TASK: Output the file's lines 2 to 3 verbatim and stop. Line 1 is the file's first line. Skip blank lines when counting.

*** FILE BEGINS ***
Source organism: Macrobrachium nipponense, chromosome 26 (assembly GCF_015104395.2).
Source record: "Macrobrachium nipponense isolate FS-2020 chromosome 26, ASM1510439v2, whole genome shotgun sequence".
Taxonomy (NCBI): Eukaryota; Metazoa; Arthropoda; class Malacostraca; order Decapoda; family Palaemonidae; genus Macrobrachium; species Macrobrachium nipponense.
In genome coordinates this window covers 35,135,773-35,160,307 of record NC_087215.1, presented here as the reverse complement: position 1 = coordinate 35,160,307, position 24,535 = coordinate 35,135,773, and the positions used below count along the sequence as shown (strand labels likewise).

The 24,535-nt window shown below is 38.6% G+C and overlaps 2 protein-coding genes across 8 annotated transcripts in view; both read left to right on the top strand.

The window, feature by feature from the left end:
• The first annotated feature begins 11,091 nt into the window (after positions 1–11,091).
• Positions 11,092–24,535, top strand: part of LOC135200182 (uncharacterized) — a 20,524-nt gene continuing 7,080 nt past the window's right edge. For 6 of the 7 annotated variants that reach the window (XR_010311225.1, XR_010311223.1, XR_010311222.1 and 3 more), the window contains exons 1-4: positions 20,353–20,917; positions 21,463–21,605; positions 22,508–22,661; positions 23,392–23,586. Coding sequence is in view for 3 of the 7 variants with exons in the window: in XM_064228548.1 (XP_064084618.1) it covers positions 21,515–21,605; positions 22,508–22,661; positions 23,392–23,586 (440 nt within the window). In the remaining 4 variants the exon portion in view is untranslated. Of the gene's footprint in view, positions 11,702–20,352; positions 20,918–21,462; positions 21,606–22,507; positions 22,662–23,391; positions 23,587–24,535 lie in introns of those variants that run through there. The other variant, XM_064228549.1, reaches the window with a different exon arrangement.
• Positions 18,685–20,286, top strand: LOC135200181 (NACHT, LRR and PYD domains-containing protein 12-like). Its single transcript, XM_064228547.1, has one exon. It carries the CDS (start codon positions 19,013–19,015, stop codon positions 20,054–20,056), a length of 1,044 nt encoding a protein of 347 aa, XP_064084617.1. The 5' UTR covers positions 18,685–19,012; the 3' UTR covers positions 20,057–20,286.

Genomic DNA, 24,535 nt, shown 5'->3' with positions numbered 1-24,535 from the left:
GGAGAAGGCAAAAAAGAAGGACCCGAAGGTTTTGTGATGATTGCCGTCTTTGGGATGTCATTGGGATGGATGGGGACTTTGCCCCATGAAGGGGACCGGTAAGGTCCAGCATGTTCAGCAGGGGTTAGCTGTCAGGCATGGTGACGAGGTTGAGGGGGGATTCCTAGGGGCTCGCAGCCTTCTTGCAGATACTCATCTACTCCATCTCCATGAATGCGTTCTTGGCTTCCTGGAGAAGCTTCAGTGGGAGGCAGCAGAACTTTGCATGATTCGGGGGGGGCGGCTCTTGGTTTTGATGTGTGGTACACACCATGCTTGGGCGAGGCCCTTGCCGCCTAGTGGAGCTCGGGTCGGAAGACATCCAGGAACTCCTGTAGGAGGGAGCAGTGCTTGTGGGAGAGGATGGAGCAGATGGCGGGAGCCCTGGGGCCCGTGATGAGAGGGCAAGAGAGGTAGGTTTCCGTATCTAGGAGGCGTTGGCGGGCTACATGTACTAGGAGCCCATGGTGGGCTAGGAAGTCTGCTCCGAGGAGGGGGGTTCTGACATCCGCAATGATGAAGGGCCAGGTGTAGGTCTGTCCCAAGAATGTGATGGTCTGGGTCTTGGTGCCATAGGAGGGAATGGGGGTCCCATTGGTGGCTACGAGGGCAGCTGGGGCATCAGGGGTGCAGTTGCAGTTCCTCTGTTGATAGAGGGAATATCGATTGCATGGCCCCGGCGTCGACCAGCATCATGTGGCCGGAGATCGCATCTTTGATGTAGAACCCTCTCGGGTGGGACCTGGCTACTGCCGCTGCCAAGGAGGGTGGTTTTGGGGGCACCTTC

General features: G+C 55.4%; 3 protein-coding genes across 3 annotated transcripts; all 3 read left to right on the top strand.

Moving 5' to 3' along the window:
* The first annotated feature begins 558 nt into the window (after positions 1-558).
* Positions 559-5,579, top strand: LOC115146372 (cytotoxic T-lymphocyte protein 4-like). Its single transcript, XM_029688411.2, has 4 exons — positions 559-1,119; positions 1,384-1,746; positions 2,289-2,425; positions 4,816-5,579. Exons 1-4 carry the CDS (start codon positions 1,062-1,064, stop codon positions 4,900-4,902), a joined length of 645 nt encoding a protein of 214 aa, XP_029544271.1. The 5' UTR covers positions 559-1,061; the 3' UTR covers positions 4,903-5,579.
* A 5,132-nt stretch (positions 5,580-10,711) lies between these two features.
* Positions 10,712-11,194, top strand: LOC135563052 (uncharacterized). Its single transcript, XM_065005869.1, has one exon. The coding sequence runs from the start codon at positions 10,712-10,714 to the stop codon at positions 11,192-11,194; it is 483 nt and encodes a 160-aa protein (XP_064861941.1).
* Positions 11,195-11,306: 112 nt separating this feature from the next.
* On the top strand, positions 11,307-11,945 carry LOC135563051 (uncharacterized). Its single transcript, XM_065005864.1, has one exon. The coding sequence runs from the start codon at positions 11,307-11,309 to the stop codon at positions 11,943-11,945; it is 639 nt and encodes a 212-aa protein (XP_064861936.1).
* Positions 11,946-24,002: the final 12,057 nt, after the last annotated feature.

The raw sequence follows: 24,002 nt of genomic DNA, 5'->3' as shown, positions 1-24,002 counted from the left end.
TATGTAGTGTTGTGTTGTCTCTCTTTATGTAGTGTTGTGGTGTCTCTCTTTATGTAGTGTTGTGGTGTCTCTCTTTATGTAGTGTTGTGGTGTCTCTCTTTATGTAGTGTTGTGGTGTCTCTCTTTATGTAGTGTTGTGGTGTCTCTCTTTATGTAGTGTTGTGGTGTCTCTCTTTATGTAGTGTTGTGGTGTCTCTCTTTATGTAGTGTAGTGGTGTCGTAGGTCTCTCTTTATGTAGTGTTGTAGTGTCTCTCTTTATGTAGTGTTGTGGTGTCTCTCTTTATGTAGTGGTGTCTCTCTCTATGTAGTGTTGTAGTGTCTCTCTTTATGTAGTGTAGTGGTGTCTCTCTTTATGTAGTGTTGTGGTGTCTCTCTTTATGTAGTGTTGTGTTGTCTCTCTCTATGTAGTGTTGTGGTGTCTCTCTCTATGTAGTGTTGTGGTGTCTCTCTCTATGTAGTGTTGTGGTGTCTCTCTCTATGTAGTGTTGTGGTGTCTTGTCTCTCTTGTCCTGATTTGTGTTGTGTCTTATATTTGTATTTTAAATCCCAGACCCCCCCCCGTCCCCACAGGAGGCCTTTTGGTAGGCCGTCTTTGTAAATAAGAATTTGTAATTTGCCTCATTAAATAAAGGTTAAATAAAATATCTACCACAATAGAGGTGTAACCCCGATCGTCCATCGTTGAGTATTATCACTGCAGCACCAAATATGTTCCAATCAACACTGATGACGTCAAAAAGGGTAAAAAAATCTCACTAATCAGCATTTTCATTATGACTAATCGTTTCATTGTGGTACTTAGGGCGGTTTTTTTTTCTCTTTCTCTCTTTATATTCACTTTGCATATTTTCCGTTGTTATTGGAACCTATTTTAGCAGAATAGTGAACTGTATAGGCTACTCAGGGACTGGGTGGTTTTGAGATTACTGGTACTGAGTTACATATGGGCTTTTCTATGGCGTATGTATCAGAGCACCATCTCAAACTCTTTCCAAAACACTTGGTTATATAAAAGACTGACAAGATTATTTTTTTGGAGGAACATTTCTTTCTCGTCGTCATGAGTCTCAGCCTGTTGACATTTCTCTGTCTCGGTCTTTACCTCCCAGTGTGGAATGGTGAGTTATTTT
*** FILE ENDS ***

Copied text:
Source record: "Macrobrachium nipponense isolate FS-2020 chromosome 26, ASM1510439v2, whole genome shotgun sequence".
Taxonomy (NCBI): Eukaryota; Metazoa; Arthropoda; class Malacostraca; order Decapoda; family Palaemonidae; genus Macrobrachium; species Macrobrachium nipponense.